So while I was puzzled and even frustrated when I learned that Tony Kanaan was headed to AJ Foyt Enterprises, I’m beginning to sort out the positives from a fan standpoint. This could be a win-win for all involved. Hopefully, this is not where Tony Kanaan’s career goes to die.

George Phillips

14 Responses to “A Curious Move, At Best”

  1. Brian McKay Says:

    Thanks for blogging. I enjoyed it as usual.

  2. Another good read but I disagree, in fact I disagree with a lot of people when I say that I am god tired of Castroneves and Kanaan being out there, especially after this past year. Tony at Foyt should be interesting but, c’mon guys, give it up already! Tony is not likely to win a race ever again and Helio is never going to win a title.

    While I think the sport needs these guys, eventually you have to give way to the next guys. Years ago I heard mumbles of people saying I can’t watch Indycar without Lonestar JR out there, well, he had to give way eventually. Then we got Zanardi, Vasser, DeFerran etc for the 90’s, those guys gave way for another crop, Power, Dixon, Wheldon. We can’t have Gordon Johncock at 82 out there driving just because we will miss him, those days are gone.

    So let Tony have his Foyt season and then hopefully he goes away and takes Helio with him. Not that I am trying to get on people here but we have a brand new champion and a lot of the Indycar news I read is all about the 40 somethings like Tony and Helio. I expect to read about the field on here, I am talking though the mainstream media.

  3. Foyt is where careers go to die. TK has 1 win in 4 years with the best or second best team in IndyCar. The results will be disappointing.

    • Bruce Waine Says:

      Would it appear, looking at the ever present rotating door, that careers go to diminish at Ganassi?

      • I don’t think CGR has had much turnover. Dixon has been there since 2002, TK since 2014, and Kimball since 2011. The fourth car has had some, but that seems reasonable since its drivers generally bring their own sponsorship.

        Careers don’t seem to diminish at CGR either. Dixon is still elite. TK’s oval performance has been as good as it was before CGR, and his street course finishes have improved, but his road course finishes are still suspect. Kimball has never been a consistent threat, so I don’t think his career has diminished.

        • Bruce Waine Says:

          What are the number of drivers that have remained once the Pay for Ride drivers have been removed from the tally of those who have actually remained for any reasonable time ……………. And the rotating door keeps squeaking

  4. I clicked “other” because always to be considered in matters such as these is what the wife thinks.

  5. Bruce Waine Says:

    Win…………. Win scenario. Win for Tony & win for Foyt.

    It has been mentioned in other motorsport sites that Tony will be bringing several people with him to Foyt.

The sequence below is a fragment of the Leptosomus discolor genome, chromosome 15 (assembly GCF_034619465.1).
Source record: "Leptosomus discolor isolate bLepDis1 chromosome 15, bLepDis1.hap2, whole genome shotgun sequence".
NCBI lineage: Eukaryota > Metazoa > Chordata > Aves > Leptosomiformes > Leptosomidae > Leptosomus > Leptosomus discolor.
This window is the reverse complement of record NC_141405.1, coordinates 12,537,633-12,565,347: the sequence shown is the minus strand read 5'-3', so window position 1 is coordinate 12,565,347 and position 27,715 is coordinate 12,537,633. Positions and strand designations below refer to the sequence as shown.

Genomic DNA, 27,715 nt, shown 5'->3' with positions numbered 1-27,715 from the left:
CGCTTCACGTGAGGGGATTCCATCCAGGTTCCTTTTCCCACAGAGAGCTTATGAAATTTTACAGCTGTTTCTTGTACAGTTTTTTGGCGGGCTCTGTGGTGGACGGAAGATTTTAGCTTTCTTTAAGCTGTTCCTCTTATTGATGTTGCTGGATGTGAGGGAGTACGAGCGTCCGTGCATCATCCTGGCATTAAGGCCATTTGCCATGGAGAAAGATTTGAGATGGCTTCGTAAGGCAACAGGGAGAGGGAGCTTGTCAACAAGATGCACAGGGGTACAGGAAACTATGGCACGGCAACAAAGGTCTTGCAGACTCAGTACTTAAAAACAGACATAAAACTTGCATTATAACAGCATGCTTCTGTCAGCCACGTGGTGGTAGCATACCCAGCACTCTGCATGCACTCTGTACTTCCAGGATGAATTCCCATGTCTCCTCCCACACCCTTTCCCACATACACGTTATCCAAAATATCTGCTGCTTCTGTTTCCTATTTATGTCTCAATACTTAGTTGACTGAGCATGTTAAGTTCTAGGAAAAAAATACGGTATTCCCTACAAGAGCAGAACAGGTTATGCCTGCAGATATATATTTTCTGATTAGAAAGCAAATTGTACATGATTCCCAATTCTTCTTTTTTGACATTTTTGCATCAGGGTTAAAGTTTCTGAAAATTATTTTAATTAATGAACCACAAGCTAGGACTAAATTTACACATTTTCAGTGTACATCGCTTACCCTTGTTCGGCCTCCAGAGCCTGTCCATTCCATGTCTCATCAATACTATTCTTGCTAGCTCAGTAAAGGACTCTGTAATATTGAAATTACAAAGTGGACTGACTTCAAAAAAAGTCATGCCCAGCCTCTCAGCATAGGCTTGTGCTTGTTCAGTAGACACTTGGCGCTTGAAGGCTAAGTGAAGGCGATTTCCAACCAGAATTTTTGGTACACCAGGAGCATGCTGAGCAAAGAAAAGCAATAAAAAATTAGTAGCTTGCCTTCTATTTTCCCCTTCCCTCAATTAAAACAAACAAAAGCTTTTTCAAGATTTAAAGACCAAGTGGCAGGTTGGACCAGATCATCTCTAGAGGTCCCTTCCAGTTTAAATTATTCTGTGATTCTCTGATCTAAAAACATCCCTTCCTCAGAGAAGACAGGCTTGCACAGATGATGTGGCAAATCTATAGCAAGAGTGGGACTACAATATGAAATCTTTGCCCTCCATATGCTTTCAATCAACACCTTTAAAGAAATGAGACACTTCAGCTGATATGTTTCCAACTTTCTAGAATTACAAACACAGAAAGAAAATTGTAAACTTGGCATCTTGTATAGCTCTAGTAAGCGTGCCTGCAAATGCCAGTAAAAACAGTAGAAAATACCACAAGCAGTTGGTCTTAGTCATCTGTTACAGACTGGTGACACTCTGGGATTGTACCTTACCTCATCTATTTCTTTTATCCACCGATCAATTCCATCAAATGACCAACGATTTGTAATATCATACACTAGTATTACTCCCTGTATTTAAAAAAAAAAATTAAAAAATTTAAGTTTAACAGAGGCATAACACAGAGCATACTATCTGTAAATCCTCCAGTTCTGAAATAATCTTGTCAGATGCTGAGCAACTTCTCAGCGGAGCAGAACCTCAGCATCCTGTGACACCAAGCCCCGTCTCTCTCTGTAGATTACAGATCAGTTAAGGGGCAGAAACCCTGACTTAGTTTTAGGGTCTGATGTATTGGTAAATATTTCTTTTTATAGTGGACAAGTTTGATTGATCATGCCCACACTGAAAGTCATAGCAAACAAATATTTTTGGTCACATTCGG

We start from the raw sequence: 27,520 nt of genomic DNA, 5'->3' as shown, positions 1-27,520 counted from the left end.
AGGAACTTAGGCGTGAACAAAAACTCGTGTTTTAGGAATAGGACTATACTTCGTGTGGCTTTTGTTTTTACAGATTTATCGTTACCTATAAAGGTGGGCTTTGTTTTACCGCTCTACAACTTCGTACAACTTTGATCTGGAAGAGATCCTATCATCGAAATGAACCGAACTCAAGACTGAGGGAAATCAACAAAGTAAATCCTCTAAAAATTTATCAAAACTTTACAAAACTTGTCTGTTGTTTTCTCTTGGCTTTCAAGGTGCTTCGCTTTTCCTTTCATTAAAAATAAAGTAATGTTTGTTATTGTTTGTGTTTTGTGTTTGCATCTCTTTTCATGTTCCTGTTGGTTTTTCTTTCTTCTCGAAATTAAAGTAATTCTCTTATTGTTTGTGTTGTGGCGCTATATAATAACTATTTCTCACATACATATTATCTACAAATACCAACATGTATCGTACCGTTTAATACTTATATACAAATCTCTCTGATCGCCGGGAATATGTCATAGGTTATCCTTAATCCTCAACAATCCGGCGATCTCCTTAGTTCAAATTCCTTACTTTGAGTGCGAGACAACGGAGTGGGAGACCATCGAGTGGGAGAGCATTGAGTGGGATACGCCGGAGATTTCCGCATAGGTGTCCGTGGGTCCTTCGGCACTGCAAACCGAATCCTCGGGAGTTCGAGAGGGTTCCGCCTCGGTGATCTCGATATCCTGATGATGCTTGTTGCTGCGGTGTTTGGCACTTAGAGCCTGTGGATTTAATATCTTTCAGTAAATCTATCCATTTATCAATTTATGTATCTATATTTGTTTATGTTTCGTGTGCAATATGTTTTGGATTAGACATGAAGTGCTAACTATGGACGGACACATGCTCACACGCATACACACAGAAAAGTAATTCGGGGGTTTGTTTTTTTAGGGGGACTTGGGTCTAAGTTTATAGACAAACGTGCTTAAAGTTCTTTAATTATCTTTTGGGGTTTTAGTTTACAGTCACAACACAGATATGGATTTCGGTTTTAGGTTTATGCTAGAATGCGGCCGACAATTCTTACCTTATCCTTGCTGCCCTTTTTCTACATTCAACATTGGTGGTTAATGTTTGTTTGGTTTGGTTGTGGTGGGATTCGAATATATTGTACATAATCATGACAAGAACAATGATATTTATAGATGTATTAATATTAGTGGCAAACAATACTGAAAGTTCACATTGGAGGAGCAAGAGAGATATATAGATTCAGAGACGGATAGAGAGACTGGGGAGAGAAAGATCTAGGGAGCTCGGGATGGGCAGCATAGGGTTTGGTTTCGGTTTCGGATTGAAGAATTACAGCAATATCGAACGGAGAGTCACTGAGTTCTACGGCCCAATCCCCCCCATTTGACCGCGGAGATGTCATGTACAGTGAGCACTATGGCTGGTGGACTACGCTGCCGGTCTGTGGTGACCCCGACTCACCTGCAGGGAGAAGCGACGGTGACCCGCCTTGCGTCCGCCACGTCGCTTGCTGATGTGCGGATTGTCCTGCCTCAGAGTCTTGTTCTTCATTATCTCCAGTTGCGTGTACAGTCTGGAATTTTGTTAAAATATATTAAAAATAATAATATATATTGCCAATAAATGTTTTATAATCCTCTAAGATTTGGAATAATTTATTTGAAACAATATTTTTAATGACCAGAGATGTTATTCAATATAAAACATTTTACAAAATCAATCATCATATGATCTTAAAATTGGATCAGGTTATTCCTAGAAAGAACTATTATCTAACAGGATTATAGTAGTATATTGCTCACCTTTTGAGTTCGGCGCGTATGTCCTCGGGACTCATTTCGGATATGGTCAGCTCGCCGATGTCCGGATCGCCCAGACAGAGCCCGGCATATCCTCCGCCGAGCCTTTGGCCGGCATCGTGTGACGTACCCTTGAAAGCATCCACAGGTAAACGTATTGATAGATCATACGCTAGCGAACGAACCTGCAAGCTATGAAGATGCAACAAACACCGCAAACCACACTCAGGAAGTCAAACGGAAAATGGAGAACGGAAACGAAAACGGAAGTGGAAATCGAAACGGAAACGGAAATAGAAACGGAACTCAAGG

Given the continued strong support from ABC Supply’s sponsorship, there is reason to give 2018 a positive outlook for A J, Larry and the team.

    This year (2017) the team did improve. And with what Tony & his people will add to the mix for 2018, we anticipate continued positive results.

    Results on equal footing to Penske ?

    No. But perhaps more aligned now in 2018 being able to attain on track results similar SPM, RLL or Ganassi.

    The ‘new’ 2018 car starts most all teams off on new setups.

    Tony and his people joining forces with and in conjunction with A J & Larry’s people will provide for great competitive racing and positive 2018 results.

    Check back in a year……………… :o)

  6. billytheskink Says:

    My guess is that Foyt was where Kanaan 1.) was definitely wanted and 2.) could get paid. The 2nd SPM seat appears to be chasing money right now, which would seem to pose a challenge for TK. I think the best we can hope for in this pairing is for Kanaan’s veteran savvy to give Foyt’s team improved results over their recent history. As competitive as Indycar is in this day and age, that could very well include wins.

    All drivers hit a point in their careers where getting a ride in top-level equipment becomes difficult, some retire or move to another type of racing and some “slum” it with a less competitive team because they love racing that much. Castroneves hit that point and chose the former, Kanaan the same and chose the latter. I don’t struggle with either decision.

  7. While the 2018 cars will start off with equal setups, most teams will have some button-down guy with a tablet looking over the aero. Foyt’s team will still have a guy in denim laying out a toe dolly and ding hammer next to the aero. Twas ever thus.

  8. George I’m with you on being a huge TK fan, but I think there’s a more clear-cut reason for why he’s going to Foyt: It’s his only option. I don’t think other owners share your perspective on where Tony is at this point in his career, and as much as I hate to say it, I respectably differ from your assessment as well.

    There’s no disputing the toxic environment at Ganassi last season, but from what I saw, I just can’t chalk all Tony’s track issues up to bad luck. On more than one occasion I think we simply saw driver error. I’ll be the first to defend this guy for rarely turning a bad wheel in a two-decade career, but there were times this year where we saw mishaps we weren’t accustomed to seeing from Tony.

    If he had more money to bring to the table, perhaps SPM would have shown more interest, but where else? Not logical to put him in Ed’s #20 for the non-ovals. All but one of Tony’s career wins have come on ovals.

    I just don’t think there were any other seats or any other interested parties. So as much as I don’t think I’ll enjoy watching TK ride around at the back of the pack for a year, I’m glad he landed somewhere. It would have been tough for this fan to lose Tony and Helio in the same season!